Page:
1. Add two additional lines at the end of the ACL. From global config mode, modify the ACL, BRANCH-OFFICE-POLICY.

R1#(config)# ip access-list standard BRANCH-OFFICE-POLICY

R1(config-std-nacl)# 30 permit 209.165.200.224 0.0.0.31

R1(config-std-nacl)# 40 deny any

R1(config-std-nacl)# end

  1. Verify the ACL.

1)      On R1, issue the show access-lists command.

R1# show access-lists

Standard IP access list BRANCH-OFFICE-POLICY

    10 permit 192.168.30.3 (8 matches)

    20 permit 192.168.40.0, wildcard bits 0.0.0.255 (5 matches)

    30 permit 209.165.200.224, wildcard bits 0.0.0.31

    40 deny any

Question:

Do you have to apply the BRANCH-OFFICE-POLICY to the G0/1 interface on R1?

Type your answers here.

No, the ip access-group BRANCH-OFFICE-POLICY out command is still in place on G0/1.

2)      Test the ACL to see if it allows traffic from the 209.165.200.224/27 network access to return to the 192.168.10.0/24 network. From PC-A, ping the server at 209.165.200.254.

Question:

Were the pings successful?

Type your answers here.

Yes

Close configuration window

Reflection Questions

  1. As you can see, standard ACLs are very powerful and work quite well. Why would you ever have the need for using extended ACLs?

Type your answers here.

Standard ACLs can only filter based on the source address. Also, they are not granular. They allow or deny everything (all protocols and services). Extended ACLs, while harder to write, are well-suited for complex networks where you may need to allow traffic for only certain Layer 4 ports to have access to networks while denying others. In addition, standard ACLs must be applied as close to the destination as possible. This allows unnecessary traffic to use network bandwidth. Extended ACLs can block traffic close to the source. This prevents unnecessary traffic from traveling to the destination where it is blocked.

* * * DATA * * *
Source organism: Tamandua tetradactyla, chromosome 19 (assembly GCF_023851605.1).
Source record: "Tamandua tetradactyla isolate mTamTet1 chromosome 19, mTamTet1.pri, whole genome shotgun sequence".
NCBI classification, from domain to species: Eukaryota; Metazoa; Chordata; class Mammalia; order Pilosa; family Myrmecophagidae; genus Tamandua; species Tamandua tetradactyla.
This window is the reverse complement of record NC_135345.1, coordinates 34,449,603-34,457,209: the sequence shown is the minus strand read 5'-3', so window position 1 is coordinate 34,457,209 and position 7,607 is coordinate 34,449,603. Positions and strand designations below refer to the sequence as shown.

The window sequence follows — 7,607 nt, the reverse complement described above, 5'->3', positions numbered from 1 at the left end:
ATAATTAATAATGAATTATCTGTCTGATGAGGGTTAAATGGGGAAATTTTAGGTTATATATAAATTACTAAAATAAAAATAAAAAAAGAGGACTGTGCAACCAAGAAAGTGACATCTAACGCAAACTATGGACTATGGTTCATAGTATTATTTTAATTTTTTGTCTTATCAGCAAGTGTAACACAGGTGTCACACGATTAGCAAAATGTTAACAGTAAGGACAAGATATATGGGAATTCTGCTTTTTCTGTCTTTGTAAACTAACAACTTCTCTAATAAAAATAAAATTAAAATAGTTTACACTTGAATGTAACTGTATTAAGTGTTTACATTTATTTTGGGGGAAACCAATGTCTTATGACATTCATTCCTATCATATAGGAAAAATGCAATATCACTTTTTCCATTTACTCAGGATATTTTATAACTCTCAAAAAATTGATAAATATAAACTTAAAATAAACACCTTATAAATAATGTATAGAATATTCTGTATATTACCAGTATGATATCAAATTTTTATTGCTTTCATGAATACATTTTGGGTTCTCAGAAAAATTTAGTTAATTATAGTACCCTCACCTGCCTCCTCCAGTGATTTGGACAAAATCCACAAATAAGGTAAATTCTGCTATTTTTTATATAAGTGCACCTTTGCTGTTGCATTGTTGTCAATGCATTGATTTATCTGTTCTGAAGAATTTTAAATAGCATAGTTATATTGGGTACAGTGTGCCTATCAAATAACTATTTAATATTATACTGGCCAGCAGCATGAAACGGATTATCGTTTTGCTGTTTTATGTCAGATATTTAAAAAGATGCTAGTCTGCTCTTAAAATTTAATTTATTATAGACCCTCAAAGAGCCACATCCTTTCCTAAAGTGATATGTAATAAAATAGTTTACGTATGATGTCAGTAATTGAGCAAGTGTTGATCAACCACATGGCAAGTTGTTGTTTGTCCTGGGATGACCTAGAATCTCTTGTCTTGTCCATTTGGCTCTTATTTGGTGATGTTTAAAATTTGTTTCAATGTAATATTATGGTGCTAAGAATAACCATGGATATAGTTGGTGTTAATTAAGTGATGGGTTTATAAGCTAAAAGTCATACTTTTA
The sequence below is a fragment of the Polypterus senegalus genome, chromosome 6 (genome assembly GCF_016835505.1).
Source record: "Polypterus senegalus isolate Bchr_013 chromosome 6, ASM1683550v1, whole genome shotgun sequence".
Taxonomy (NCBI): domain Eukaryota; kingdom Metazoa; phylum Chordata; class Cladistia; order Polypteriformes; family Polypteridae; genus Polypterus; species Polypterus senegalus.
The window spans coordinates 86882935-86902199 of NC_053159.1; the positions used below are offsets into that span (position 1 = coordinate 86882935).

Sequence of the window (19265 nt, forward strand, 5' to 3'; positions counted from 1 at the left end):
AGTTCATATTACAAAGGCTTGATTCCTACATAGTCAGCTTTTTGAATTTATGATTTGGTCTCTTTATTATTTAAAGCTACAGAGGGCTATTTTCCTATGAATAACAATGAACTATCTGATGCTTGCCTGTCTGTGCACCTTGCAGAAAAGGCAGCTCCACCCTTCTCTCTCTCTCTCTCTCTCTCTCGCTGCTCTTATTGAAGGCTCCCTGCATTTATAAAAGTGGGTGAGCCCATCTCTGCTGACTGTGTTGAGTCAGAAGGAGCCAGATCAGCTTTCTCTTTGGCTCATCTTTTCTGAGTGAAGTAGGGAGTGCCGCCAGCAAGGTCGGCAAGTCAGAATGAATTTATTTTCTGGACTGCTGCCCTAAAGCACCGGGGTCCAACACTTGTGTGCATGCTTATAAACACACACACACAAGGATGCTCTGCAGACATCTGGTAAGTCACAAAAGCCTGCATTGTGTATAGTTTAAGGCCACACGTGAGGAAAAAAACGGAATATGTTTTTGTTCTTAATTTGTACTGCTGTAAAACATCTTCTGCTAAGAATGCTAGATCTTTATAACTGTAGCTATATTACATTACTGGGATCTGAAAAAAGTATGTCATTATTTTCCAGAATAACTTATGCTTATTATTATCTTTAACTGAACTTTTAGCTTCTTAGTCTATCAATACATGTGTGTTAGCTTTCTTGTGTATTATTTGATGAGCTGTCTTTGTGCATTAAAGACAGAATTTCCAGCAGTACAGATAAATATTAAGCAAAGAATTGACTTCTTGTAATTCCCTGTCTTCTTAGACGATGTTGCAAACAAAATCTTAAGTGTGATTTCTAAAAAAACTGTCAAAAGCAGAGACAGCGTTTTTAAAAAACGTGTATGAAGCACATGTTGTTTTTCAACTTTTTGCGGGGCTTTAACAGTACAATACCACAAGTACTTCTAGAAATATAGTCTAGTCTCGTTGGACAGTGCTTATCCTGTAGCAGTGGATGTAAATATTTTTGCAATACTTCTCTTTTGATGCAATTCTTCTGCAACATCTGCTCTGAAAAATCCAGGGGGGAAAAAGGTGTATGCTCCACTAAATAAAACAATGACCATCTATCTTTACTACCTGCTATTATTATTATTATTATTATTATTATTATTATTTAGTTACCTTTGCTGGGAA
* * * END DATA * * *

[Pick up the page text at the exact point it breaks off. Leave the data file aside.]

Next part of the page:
1. More typing is typically required when using a named ACL as opposed to a numbered ACL. Why would you choose named ACLs over numbered?

Type your answers here.

Students could list two reasons here. The first reason is that using named ACLs gives you the ability to modify specific lines within the ACL itself, without retyping the entire list. NOTE: Newer versions of the IOS allows numbered ACLs to be modified just liked named ACLs. Secondly, having a named ACL is a good best practice as it helps to document the purpose of the ACL with a descriptive name.

End of document

Answer Scripts

Router R1

enable

configure terminal

ip access-list standard BRANCH-OFFICE-POLICY

 permit host 192.168.30.3

 permit 192.168.40.0 0.0.0.255

interface g0/0/0

 ip access-group BRANCH-OFFICE-POLICY out

ip access-list standard BRANCH-OFFICE-POLICY

 30 permit 209.165.200.224 0.0.0.31

 40 deny any

end

Router R3

enable

configure terminal

access-list 1 remark Allow R1 LANs Access

access-list 1 permit 192.168.10.0 0.0.0.255

access-list 1 permit 192.168.20.0 0.0.0.255

access-list 1 deny any

interface g0/0/0

 ip access-group 1 out

end

0 0 votes
Article Rating
Subscribe
Notify of
guest
0 Comments
Inline Feedbacks
View all comments